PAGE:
Public Release: 

AGI Outstanding Contribution to the Public Understanding of the Geosciences 2013 Award winner

American Geosciences Institute

Alexandria, VA - The American Geosciences Institute (AGI) is pleased to announce Dr. Thomas H. Jordan as the 2012 winner of the Outstanding Contribution to the Public Understanding of the Geosciences Award. Professor Jordan is recognized for his contributions to science and his efforts to increase the public awareness of earthquake processes, probabilities, preparedness, and risk at an international level. Jordan will receive this esteemed award at the AGI Past Presidents Dinner held during the Geological Society of America meeting in Charlotte, North Carolina on November 4, 2012.

Jordan received his degrees in Geophysics (B.S. 1969, M.S. 1970) and Geophysics and Applied Mathematics (Ph.D., 1972) from the California Institute of Technology. He has taught at Princeton University and the Scripps Institution of Oceanography, as well as the Massachusetts Institute of Technology (MIT). Jordan served as the head of MIT's Department of Earth, Atmospheric and Planetary Sciences from 1988-1998 before moving to the University of Southern California in 2000.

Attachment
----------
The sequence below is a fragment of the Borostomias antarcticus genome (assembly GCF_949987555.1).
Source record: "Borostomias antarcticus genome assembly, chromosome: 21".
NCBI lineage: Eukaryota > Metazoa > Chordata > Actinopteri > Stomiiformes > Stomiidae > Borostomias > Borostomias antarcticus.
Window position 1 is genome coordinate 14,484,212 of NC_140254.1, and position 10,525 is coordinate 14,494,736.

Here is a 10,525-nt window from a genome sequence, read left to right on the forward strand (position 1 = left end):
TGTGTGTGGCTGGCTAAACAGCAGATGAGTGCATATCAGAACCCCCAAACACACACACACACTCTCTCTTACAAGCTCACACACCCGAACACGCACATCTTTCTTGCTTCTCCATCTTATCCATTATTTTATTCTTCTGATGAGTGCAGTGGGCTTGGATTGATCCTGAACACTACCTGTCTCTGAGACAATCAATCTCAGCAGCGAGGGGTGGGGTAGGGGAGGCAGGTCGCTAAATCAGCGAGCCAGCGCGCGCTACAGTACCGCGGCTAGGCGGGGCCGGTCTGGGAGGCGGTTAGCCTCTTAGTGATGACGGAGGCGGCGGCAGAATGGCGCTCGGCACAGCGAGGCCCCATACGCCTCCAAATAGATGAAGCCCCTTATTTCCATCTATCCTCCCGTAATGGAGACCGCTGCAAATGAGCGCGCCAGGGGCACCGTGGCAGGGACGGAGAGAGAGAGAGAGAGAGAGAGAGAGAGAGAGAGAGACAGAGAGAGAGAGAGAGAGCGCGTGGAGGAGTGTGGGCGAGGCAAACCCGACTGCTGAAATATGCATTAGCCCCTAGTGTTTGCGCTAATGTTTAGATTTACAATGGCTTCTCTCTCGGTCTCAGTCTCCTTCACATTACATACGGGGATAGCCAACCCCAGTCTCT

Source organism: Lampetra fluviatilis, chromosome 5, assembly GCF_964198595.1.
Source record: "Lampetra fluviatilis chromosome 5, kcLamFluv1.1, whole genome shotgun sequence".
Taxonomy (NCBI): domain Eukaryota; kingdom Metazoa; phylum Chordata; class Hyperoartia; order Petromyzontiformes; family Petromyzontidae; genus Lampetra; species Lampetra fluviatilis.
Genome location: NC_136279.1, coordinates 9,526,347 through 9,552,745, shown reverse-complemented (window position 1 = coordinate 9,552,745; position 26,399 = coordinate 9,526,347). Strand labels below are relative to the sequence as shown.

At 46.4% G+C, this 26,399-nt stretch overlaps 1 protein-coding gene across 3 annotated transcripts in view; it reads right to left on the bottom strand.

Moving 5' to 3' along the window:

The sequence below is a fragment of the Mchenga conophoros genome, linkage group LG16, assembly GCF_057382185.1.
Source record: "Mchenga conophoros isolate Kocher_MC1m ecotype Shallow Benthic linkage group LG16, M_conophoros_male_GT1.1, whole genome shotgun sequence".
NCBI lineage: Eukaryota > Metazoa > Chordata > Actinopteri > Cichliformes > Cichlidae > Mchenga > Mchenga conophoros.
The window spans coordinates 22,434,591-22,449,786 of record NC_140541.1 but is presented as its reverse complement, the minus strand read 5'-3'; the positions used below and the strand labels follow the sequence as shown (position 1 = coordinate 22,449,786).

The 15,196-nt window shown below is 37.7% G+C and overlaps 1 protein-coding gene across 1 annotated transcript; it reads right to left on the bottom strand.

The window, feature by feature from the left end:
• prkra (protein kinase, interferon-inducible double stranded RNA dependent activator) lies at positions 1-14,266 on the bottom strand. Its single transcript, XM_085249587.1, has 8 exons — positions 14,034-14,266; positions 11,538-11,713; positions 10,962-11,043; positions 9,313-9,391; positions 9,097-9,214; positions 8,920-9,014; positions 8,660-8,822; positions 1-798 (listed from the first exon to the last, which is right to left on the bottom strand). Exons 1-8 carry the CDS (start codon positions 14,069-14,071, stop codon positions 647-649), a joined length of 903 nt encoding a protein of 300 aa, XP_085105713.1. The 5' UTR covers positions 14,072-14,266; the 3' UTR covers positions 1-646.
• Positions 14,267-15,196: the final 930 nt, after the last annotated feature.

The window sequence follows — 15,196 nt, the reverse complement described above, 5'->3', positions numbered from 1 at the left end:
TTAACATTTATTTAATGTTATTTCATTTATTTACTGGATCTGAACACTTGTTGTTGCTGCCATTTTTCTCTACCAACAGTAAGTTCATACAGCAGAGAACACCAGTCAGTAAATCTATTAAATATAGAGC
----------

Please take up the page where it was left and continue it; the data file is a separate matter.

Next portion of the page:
Professor Jordan has participated in extensive collaborative efforts at all levels of society, including efforts with various government officials, engineers, and other professionals to broaden public understanding of earthquakes. Through his role as Director of the Southern California Earthquake Center and chair of the International Commission on Earthquake Forecasting for Civil Protection, Jordan has eloquently communicated the importance of earthquake literacy and preparedness around the world. AGI is honored to present Dr. Jordan with this esteemed award.

The Outstanding Contribution to the Public Understanding of the Geosciences Award is presented to a person, organization, or institution in recognition of an outstanding contribution to the public understanding of geoscience. The contribution may be in geoscience as a science or in geoscience as it relates to economic or environmental aspects of modern civilization. For more information on this award please visit


The American Geosciences Institute is a nonprofit federation of geoscientific and professional associations that represents more than 250,000 geologists, geophysicists and other earth scientists. Founded in 1948, AGI provides information services to geoscientists, serves as a voice of shared interests in the profession, plays a major role in strengthening geoscience education, and strives to increase public awareness of the vital role the geosciences play in society's use of resources, resiliency to natural hazards, and interaction with the environment.

Disclaimer: AAAS and EurekAlert! are not responsible for the accuracy of news releases posted to EurekAlert! by contributing institutions or for the use of any information through the EurekAlert system.